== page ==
For the last two months, the Washington State Department of Transportation has tried to downplay the severity of its tunnel-boring machine being stuck under downtown. At first, they insisted the machine wasn't really stuck at all—or had any internal operation problems. Check out tweet from the their perpetually chipper machine named Bertha last December:

She was "working fine." Officials didn't say what was blocking Bertha's path, nor would they estimate how long the machine would be immobilized or the cost of those delays. But then last Friday, they conceded Bertha wasn't obstructed by an object. She was broken. The seals around the central bearing were busted and they didn't know if the bearing itself—a $5 million piece of equipment—was damaged, too.

Tonight, WSDOT posted an announcement on it website about just how difficult and time-consuming this will be:

Replacing the seals is a complicated process and [Seattle Tunneling Partners] is working closely with Hitachi Zosen, the tunneling machine’s manufacturer, to determine the best path forward. They are looking at two ways to access the seal area: through the back of the machine or by drilling an access shaft from the surface in front of the machine. Either way, this process will take months. They expect to make a decision by the end of the week, and once they do, we will share that information with the public.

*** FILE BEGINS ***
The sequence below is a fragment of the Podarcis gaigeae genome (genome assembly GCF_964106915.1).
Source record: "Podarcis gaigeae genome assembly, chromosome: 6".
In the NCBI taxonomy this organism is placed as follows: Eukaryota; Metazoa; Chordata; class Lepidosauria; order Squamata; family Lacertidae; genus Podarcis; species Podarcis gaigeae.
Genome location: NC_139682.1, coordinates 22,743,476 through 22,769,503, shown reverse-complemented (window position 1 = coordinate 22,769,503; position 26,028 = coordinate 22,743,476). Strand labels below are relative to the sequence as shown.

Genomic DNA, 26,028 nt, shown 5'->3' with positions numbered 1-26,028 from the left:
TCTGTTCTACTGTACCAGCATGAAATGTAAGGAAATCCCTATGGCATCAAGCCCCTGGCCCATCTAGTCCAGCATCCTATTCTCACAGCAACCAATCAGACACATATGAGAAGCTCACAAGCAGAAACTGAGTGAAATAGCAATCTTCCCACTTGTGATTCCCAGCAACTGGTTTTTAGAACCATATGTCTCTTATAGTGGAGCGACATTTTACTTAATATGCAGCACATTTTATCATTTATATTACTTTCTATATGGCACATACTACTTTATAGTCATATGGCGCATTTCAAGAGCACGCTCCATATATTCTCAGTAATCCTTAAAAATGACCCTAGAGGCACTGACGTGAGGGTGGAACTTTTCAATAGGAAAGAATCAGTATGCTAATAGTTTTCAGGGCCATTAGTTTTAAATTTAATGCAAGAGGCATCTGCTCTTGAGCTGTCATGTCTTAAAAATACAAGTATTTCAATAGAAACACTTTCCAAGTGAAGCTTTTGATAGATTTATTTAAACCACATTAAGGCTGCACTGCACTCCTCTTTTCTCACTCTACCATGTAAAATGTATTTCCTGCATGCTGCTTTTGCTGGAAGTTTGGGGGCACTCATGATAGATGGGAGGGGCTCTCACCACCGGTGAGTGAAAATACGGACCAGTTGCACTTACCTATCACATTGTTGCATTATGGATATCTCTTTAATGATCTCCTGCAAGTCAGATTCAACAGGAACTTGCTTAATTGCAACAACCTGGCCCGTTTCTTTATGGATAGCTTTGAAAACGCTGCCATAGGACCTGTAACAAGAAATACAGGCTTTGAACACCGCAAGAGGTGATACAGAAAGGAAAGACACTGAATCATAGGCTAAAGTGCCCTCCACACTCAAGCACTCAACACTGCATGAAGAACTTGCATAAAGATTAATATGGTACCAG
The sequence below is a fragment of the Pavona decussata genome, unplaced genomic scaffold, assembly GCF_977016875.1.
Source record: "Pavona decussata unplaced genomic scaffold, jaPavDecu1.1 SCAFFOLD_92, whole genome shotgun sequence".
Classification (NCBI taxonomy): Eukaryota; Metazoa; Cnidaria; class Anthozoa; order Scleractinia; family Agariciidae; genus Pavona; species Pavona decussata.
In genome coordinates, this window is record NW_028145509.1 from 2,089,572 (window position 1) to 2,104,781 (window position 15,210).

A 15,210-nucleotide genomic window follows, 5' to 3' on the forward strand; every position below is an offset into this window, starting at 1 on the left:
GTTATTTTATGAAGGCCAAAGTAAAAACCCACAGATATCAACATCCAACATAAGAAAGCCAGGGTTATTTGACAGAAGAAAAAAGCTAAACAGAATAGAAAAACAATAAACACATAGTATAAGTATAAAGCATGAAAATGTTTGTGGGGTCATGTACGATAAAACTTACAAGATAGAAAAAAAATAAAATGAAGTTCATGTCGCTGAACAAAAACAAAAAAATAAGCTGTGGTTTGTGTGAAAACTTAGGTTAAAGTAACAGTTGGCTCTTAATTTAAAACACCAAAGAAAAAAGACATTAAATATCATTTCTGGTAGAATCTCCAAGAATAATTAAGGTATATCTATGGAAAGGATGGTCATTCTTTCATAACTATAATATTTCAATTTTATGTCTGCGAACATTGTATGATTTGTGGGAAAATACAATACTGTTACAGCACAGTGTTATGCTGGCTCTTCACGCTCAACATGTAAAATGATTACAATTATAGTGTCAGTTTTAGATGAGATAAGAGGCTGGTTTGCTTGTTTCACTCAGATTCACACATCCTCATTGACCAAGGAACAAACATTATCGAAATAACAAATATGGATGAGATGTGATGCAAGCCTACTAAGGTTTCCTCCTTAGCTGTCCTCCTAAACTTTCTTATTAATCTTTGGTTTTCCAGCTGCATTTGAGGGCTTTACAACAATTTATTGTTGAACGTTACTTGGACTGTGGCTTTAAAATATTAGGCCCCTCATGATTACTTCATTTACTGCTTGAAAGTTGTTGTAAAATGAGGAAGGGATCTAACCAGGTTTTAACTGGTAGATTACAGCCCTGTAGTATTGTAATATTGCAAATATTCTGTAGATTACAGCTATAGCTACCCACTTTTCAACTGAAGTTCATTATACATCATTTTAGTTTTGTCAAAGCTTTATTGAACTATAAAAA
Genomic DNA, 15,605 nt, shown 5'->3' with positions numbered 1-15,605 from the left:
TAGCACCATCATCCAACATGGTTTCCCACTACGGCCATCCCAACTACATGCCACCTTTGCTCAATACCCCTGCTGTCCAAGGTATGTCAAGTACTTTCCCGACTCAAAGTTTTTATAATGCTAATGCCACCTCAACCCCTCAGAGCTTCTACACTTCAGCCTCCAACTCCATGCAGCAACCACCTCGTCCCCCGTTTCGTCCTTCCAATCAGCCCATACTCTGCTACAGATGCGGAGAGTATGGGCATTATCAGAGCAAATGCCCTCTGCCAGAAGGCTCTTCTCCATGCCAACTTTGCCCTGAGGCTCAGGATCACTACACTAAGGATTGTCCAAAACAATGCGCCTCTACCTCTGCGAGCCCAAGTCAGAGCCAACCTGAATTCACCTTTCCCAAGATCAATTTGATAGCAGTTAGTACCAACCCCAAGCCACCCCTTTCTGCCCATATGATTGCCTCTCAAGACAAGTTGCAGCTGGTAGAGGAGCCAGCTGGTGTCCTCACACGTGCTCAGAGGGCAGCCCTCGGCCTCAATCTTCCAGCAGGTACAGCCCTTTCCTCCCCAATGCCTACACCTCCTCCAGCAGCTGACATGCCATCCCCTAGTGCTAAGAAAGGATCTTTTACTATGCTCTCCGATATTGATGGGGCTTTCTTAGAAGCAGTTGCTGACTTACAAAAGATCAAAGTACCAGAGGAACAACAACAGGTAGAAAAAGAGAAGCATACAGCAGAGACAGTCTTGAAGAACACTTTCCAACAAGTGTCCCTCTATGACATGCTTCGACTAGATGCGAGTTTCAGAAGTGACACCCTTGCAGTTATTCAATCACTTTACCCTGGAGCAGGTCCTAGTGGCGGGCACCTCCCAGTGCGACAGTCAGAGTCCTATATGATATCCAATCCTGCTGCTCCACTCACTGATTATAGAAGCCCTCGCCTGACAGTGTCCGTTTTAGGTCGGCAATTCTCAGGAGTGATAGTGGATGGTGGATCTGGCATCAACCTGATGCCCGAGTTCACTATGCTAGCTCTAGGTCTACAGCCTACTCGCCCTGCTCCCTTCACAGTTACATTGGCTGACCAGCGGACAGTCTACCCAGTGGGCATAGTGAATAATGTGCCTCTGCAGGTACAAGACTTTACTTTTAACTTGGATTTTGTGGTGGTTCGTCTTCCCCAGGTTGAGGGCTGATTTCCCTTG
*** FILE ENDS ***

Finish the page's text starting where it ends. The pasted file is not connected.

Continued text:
STP has not yet fully determined the cause of the seal problems and to date, they have not shown any evidence that suggests the state or taxpayers will be responsible for cost overruns associated with these repairs. We have requested and expect detailed plans on how the repairs will be made and how STP can recover lost time on the tunneling project.

If only we could have foreseen this problem and picked a better alternative.